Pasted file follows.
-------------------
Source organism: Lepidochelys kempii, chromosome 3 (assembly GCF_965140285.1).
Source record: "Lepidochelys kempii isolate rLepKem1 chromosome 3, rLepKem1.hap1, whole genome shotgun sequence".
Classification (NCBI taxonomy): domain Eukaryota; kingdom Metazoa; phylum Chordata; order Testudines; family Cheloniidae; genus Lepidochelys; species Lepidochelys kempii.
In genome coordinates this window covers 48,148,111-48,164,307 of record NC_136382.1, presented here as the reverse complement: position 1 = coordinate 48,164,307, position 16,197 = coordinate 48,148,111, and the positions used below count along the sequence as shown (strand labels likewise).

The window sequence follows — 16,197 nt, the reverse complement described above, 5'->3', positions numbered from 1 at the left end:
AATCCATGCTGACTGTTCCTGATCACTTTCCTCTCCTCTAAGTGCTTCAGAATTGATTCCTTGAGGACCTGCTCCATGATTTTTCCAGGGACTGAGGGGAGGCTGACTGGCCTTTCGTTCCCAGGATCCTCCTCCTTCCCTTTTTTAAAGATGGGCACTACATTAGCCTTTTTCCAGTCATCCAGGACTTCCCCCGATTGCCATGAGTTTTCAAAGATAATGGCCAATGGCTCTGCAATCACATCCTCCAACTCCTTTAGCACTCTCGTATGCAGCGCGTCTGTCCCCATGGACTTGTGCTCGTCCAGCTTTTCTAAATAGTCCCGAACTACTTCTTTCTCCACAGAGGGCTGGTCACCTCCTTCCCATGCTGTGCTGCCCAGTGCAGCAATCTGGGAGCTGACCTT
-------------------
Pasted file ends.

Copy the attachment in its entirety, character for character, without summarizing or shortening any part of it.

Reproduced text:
Source organism: Lepidochelys kempii, chromosome 3 (assembly GCF_965140285.1).
Source record: "Lepidochelys kempii isolate rLepKem1 chromosome 3, rLepKem1.hap1, whole genome shotgun sequence".
Classification (NCBI taxonomy): domain Eukaryota; kingdom Metazoa; phylum Chordata; order Testudines; family Cheloniidae; genus Lepidochelys; species Lepidochelys kempii.
In genome coordinates this window covers 48,148,111-48,164,307 of record NC_136382.1, presented here as the reverse complement: position 1 = coordinate 48,164,307, position 16,197 = coordinate 48,148,111, and the positions used below count along the sequence as shown (strand labels likewise).

The window sequence follows — 16,197 nt, the reverse complement described above, 5'->3', positions numbered from 1 at the left end:
AATCCATGCTGACTGTTCCTGATCACTTTCCTCTCCTCTAAGTGCTTCAGAATTGATTCCTTGAGGACCTGCTCCATGATTTTTCCAGGGACTGAGGGGAGGCTGACTGGCCTTTCGTTCCCAGGATCCTCCTCCTTCCCTTTTTTAAAGATGGGCACTACATTAGCCTTTTTCCAGTCATCCAGGACTTCCCCCGATTGCCATGAGTTTTCAAAGATAATGGCCAATGGCTCTGCAATCACATCCTCCAACTCCTTTAGCACTCTCGTATGCAGCGCGTCTGTCCCCATGGACTTGTGCTCGTCCAGCTTTTCTAAATAGTCCCGAACTACTTCTTTCTCCACAGAGGGCTGGTCACCTCCTTCCCATGCTGTGCTGCCCAGTGCAGCAATCTGGGAGCTGACCTT